Ode on a Grecian urn by John Keats
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Ode on a Grecian urn by John Keats
Ode on a Grecian Urn
"Ode on a Grecian Urn" is a poem written by the Romantic poet John Keats in 1819. The inspiration of this Ode came from a vase he saw during a visit to the British Museum. Keats was aware of other work on classical Greek art which he found to be idealistic. In this ode, Keats studies a marble Greek urn and contemplates the story, history and secrets that lie behind its carved pictures. Throughout the poem, he constantly juxtaposes the immortality of art with the mortality of man. His feelings seemed confused, as he is torn between jealousy and bitterness that the urn will live forever and be remembered when he is long dead and forgotten and pity for the inanimate object that has no experience of life despite its endurance through ages.
First, the theme of immortality of art, although the urn exists in the real world which is subject to time and change , the life it represents and itself are static and unchanging. The fourth stanza brings upon the issue that the urn is needed as a piece of artwork, the urn is viewed as an immortal basin of knowledge since the images upon it are permeant and will stay there forever. "thy streets … return", and like it is mentioned in the last stanza "thou shalt remain".
The urn will stand and remain immortal. It cannot die or age. It continues to transfer the same message to teach generations that studies it "a friend to man".
Moreover, another theme is presented in the ode is the beauty of nature. Keats sees beauty in the love of the young couple "Bold lover", and in the everlasting passion of love in the lover and the beauty of the young female that her beauty will never fade and it is eternal "she cannot fade". Also, the beauty is shown in the unheard melody that needs the imagination to be widen in order to be enjoyed. "heard melodies … of no tone".
Keats's tone in "Ode on a Grecian Urn" is light, cheerful and full of admiration. He enjoys the happy scenes detailed on the side of the urn and treasures the ability of the urn to preserve history. "a flowery tale more sweetly than our rhyme" "pipe to the spirit ditties of no tone". The poet is happy with the scene of music that the urn is giving to whoever sees it or hears the unheard melodies of it. "heard melodies are sweet, but those unheard ae sweeter". Plus, he enjoys the beauty and the truth embodied by the Grecian urn "Beauty is truth, truth beauty" as if he is saying that the only truth that the people will understand is beauty.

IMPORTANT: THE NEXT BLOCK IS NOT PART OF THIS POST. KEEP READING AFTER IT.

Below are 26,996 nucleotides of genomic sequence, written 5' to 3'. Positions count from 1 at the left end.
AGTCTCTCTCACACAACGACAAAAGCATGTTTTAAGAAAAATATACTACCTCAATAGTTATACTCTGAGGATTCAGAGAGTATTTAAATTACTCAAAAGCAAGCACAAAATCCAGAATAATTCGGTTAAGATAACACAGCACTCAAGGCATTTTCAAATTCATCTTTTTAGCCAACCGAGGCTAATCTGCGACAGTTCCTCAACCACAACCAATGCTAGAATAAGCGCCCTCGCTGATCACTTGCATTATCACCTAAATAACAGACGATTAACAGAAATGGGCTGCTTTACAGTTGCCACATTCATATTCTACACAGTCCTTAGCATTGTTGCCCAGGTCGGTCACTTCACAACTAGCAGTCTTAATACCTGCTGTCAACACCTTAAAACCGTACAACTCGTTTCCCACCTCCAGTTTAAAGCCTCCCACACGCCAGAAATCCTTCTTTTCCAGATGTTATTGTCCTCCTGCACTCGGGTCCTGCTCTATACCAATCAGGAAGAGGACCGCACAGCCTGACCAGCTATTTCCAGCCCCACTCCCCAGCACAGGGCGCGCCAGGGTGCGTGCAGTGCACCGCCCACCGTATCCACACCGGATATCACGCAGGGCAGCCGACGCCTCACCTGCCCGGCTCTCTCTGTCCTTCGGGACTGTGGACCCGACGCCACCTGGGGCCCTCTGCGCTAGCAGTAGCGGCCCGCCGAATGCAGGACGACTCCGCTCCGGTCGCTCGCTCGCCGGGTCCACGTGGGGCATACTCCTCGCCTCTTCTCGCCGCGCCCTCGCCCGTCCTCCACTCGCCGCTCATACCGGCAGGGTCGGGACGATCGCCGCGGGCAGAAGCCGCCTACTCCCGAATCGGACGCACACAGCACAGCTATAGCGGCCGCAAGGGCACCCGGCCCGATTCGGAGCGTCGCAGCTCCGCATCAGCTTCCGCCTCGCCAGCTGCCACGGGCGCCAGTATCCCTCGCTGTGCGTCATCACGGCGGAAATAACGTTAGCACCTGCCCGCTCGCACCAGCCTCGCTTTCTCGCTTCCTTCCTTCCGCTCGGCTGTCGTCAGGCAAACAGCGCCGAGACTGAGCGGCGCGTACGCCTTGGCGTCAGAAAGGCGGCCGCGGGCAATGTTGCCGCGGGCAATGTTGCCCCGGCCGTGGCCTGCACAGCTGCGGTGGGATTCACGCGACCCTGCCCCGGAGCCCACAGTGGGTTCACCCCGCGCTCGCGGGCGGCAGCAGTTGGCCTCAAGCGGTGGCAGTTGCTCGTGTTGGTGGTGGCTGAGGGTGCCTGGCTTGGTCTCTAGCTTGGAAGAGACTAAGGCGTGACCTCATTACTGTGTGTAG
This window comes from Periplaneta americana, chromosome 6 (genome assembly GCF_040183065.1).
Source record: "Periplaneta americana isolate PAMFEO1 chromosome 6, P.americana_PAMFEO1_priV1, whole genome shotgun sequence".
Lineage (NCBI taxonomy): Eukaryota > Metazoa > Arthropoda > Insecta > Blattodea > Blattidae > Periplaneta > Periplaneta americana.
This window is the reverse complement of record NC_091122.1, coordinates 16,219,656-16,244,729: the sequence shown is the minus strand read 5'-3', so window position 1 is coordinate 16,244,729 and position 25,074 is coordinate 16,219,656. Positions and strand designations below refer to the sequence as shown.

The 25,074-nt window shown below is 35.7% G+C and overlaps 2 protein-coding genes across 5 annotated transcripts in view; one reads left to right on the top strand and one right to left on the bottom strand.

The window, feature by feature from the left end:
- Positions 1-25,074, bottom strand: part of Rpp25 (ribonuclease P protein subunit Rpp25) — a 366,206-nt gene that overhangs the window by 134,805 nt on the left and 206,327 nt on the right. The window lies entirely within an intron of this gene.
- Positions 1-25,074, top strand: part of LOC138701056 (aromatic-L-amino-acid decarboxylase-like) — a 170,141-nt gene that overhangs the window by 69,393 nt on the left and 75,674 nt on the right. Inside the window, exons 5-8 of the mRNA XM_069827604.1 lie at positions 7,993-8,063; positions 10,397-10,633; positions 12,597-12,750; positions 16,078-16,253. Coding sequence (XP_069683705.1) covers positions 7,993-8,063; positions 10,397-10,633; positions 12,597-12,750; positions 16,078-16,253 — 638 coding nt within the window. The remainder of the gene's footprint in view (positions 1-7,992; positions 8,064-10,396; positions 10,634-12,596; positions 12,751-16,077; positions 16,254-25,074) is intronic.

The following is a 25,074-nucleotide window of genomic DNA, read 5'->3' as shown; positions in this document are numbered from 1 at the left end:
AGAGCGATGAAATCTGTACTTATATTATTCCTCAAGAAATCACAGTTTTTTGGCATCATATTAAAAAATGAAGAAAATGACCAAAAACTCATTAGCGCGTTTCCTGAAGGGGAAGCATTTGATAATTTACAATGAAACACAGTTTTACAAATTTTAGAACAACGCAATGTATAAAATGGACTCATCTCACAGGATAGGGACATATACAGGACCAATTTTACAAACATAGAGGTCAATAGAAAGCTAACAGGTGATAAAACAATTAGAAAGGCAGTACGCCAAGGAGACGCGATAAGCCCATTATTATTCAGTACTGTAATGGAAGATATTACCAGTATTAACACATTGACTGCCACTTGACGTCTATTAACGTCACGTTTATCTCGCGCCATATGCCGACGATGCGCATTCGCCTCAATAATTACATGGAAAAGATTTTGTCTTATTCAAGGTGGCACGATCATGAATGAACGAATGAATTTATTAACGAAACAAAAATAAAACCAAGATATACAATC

Figures of speech:
Assonance: "Bold Lover, never, never canst thou kiss" - the e sound links the lovers to do the idea that they are completely unable to kiss.
Consonance: "Pipe to the spirit ditties of no tone" - the repeated t in spirit and ditties and tone emphasizes how the songs being played to the Gods by the piper do not actually make a physical sound.
Alliteration: "marble men and maidens" - the repeated m sound at the beginning of words brings a clearer picture of the images of people deputed on the urn.
Onomatopoeia: "Breathing" - this word sounds like the sound of deep breath.
Simile: "Thou, silent form, dost tease us out of thought As doth eternity" - compares how the silence of the urn makes people that look at it have to think with the way eternity make us think; both make us questions many things and keep us wondering.
Apostrophe: "thou still …" - Keats is addressing the urn.
Paradox: "melodies are sweet but those unheard are sweeter" - this means that the best melodies are left unheard which we can only hear them in our imagination.
"Ode on a Grecian Urn" consists of 5 stanzas with 10 lines each. The first seven lines in each stanza consistently follow this rhyme scheme ABAB CDE . However, the last three lines of the stanzas are not the same.
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